If you want to read a fun book on grammar and punctuation I can recommend Mignon Fogarty’s Grammar Girl’s Quick and Dirty Tips for Better Writing.

So while you take a moment to appreciate the need for precise punctuation enjoy this delightful five minute repartee between Dean Martin and Victor Borge singing with Phonetic Punctuation.

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Spell Checking

Shortly after I became a book editor, I was working on a nonfiction manuscript that focused on Mormonism. When I finished editing, I ran the spell check. Imagine my reaction when the dear spell check wanted to replace every Mormon with moron and Mormonism with Moronism!

Since those long ago days, spell check has invaded countless emails, files, and text messages. As much as we appreciate it catching our errors, we curse it for “fixing” words that didn’t need fixing. So when I came across recently, I knew I wanted to share it with you.

So here, for your reading pleasure:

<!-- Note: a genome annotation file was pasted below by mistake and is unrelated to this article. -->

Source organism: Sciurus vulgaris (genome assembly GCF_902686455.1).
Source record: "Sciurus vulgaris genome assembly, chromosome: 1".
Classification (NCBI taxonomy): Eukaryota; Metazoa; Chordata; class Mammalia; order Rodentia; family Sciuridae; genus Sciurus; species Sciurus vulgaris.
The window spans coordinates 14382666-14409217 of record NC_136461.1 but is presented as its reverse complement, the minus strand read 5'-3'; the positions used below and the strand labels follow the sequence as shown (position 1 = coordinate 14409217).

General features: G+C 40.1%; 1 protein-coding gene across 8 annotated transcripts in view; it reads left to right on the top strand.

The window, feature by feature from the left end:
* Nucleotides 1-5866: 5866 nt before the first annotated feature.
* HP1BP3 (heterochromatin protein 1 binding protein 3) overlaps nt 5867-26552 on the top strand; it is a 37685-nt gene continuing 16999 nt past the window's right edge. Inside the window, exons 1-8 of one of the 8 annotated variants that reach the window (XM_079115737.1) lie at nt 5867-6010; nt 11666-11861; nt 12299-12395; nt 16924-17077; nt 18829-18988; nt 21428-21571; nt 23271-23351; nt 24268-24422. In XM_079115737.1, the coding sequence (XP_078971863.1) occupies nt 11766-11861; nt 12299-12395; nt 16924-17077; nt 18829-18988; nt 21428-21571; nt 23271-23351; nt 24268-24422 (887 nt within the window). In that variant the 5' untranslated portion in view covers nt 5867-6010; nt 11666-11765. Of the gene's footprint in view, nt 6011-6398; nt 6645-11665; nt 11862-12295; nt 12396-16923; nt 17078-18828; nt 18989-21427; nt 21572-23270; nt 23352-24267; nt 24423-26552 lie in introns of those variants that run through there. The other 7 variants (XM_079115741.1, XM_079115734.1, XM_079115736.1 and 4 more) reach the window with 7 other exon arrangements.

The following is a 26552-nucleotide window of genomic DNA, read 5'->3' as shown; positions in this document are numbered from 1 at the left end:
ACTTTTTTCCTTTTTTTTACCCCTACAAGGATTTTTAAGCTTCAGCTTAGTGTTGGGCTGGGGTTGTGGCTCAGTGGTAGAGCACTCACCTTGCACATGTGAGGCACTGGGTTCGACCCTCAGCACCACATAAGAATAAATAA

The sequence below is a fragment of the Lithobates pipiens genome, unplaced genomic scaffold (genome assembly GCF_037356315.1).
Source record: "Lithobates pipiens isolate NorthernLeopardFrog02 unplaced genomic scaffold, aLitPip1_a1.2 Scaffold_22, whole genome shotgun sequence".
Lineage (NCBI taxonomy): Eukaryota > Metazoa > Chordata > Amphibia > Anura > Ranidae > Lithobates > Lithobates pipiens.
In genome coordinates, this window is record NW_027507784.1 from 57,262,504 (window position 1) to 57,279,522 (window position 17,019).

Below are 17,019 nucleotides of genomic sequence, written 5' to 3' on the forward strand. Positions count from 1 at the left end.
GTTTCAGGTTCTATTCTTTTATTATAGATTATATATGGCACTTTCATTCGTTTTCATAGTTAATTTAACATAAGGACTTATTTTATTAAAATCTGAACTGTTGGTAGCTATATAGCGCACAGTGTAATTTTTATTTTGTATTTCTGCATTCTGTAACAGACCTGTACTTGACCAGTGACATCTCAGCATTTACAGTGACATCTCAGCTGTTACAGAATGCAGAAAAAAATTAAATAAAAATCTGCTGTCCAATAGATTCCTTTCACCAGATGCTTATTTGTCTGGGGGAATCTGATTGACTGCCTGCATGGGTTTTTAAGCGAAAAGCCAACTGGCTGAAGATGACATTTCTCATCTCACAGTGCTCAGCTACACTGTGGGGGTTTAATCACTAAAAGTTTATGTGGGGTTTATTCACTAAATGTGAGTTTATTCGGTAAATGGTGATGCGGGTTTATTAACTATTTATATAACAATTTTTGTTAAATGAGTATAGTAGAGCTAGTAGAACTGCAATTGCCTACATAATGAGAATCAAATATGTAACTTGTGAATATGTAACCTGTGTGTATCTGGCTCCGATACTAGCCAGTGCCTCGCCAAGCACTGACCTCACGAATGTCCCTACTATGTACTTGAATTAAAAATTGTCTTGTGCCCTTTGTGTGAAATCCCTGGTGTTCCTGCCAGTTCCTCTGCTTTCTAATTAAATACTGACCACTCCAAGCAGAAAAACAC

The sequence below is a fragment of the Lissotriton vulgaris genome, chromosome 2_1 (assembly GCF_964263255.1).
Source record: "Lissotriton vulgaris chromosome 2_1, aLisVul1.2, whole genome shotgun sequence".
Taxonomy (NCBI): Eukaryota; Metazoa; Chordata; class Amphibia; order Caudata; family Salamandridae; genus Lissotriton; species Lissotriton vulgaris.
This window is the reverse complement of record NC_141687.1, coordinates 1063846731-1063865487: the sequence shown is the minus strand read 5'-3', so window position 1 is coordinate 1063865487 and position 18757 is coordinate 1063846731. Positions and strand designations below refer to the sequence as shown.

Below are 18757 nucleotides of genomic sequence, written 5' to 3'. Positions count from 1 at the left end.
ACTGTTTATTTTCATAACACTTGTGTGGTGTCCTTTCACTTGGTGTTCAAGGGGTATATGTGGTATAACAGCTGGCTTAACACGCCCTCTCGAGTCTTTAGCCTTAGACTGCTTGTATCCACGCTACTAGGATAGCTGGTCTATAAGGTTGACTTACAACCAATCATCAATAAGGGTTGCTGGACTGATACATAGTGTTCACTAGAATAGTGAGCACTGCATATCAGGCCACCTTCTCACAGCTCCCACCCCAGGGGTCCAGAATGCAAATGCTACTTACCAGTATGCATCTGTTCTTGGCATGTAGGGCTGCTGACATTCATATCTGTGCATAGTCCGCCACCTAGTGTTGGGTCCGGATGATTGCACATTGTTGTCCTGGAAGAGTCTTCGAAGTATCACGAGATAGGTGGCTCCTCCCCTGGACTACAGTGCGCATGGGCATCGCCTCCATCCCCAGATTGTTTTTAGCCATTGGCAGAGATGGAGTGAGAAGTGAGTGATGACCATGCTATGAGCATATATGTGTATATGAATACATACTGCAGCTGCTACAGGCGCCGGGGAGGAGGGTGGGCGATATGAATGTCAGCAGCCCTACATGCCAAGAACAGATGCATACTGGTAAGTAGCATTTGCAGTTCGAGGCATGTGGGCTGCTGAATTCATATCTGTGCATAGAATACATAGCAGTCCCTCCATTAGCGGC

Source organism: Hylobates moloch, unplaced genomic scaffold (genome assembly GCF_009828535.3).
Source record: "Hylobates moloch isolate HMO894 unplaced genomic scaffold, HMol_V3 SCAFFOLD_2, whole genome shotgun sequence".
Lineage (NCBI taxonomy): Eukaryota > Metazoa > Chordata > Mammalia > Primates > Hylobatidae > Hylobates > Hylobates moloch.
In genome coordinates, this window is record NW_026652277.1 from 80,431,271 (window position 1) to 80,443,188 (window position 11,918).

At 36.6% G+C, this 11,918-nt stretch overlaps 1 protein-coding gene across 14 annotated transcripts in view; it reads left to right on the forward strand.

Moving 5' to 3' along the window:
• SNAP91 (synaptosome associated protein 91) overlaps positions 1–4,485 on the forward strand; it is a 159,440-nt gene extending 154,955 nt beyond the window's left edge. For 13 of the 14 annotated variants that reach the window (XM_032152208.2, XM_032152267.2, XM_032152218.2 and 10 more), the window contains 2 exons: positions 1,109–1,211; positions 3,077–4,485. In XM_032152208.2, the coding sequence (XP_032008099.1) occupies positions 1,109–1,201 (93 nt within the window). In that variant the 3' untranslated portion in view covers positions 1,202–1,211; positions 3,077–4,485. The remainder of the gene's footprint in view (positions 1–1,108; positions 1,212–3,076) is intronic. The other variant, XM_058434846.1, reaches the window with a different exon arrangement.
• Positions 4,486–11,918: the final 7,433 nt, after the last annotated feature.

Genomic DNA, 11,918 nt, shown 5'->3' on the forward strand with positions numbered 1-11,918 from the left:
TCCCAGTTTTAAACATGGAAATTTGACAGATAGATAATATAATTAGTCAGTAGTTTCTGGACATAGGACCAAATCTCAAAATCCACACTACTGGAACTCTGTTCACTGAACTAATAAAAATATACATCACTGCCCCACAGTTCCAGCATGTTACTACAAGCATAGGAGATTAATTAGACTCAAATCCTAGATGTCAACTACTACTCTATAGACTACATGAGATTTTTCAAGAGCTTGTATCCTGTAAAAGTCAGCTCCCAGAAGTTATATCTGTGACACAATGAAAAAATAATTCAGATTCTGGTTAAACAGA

Eye halve a spelling chequer

It cam with my pea sea

It plainly marques four my revue

Miss steaks eye kin knot sea.

Eye strike a key and type a word

And weight four it two say

Weather eye am wrong oar write

It shows me strait a weigh.

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To Comma or Not to Comma?

by Steve Laube

I came across this entry in the Eats, Shoots & Leaves by Lynn Truss. The book is a classic on punctuation (although based on British English usage it is still a great book). Read the story below and then answer the questions in the comment section.

On his deathbed in April 1991, Graham Green corrected and signed a typed document which restricts access to his papers at Georgetown University. Or does it? The document, before correction, stated: “I, Graham Greene, grant permission to Norman Sherry, my authorised biographer, excluding any other to quote from my copyright material published or unpublished.” Being a chap who had corrected proofs all his life, Greene automatically aded a comma after “excluding any other” and died the next day without explaining what he meant by it. A great ambiguity was thereby created. Are all other researchers excluded from quoting the material? Or only other biographers?